The good thing about newspaper, magazine and other commercial platforms is that most still have just enough budget to ensure that their recipes will have been made at least twice – once by the writer and once for the accompanying photographs – though sadly the days when everyone employed an independent recipe tester are long gone. Such sites also often have sufficient traffic to generate a useful volume of comments. I never make a recipe without scrolling down to see what other people have said about it. Get past the “Can’t wait to make this!” brigade; ignore the annoying people who swap baked beans for lentils and then complain, “This is nothing like dhal”; and there’s usually some sensible advice in there, too.

But what about when you leave the safety of the big boys and venture into the no man’s land of the personal blog? How do you separate the wheat from the chaff and find a recipe that actually works? You can often tell how much work a writer has put in by the level of detail they go into: if they have indicated how many people it serves, or where to find unusual ingredients, suggested possible tweaks and credited their original sources, they have probably made the dish more than once. The photography is another handy clue. You don’t have to be Annie Leibovitz to provide a good idea of what the finished dish ought to look like.

Do a bit of digging as part of your prep. If you like the look of the rest of the site, the author’s tastes will probably chime with your own. And always, always, wherever the recipe is from, read it all the way through, even before you order the shopping. There is nothing more annoying than getting halfway through and then realising that you need a hand blender to finish the dish, just as the first guest arrives.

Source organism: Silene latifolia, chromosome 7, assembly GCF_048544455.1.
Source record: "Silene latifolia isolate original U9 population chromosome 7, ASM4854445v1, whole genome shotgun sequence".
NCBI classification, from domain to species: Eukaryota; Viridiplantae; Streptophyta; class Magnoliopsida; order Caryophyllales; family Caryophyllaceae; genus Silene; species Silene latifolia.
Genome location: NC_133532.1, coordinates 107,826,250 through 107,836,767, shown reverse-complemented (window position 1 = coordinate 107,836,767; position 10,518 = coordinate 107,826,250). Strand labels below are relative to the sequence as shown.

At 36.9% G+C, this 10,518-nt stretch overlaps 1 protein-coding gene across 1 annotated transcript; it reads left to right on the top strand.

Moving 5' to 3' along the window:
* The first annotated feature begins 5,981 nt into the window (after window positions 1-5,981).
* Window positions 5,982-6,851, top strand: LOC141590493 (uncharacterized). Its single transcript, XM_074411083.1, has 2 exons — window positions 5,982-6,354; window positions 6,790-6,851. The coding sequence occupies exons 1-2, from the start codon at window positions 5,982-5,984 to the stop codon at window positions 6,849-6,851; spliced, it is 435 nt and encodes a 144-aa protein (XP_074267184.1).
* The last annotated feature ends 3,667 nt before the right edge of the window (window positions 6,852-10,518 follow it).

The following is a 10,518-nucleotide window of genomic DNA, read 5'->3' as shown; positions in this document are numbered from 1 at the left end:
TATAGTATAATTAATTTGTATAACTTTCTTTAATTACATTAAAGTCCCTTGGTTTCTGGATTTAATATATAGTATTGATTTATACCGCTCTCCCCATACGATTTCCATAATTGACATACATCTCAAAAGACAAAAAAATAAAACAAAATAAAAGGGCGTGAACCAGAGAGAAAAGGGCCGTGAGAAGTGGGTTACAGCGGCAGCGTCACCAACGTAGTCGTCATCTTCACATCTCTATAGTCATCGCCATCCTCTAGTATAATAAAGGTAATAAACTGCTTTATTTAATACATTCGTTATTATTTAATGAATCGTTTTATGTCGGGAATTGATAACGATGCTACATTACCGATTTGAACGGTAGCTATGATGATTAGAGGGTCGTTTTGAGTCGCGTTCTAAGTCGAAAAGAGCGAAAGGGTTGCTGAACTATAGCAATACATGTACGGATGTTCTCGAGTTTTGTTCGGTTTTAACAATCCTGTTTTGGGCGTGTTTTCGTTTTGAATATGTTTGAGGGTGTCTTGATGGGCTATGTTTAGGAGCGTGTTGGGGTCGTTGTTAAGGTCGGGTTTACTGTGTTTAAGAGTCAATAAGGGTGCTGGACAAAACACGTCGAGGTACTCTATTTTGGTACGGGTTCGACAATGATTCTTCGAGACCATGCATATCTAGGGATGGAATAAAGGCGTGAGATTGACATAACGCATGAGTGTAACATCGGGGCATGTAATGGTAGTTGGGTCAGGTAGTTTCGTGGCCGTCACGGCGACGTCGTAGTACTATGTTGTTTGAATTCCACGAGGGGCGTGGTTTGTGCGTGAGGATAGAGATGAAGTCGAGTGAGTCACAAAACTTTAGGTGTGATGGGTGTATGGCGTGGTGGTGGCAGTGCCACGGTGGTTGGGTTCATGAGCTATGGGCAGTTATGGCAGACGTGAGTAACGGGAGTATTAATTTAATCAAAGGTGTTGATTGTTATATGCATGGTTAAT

Above all, trust your instincts. If the cooking time seems far too short, or the salt content ridiculously high, it probably is, so keep an eye on that oven, check that casserole, keep tasting that sauce. As someone who once published a magic mince pie recipe without any sugar, I’m living proof that, occasionally, even the very best of us make mistakes. 

Felicity Cloake is the New Statesman’s food columnist. Her latest book is The A-Z of Eating: a Flavour Map for Adventurous Cooks.

This article first appeared in the 26 May 2016 issue of the New Statesman, The Brexit odd squad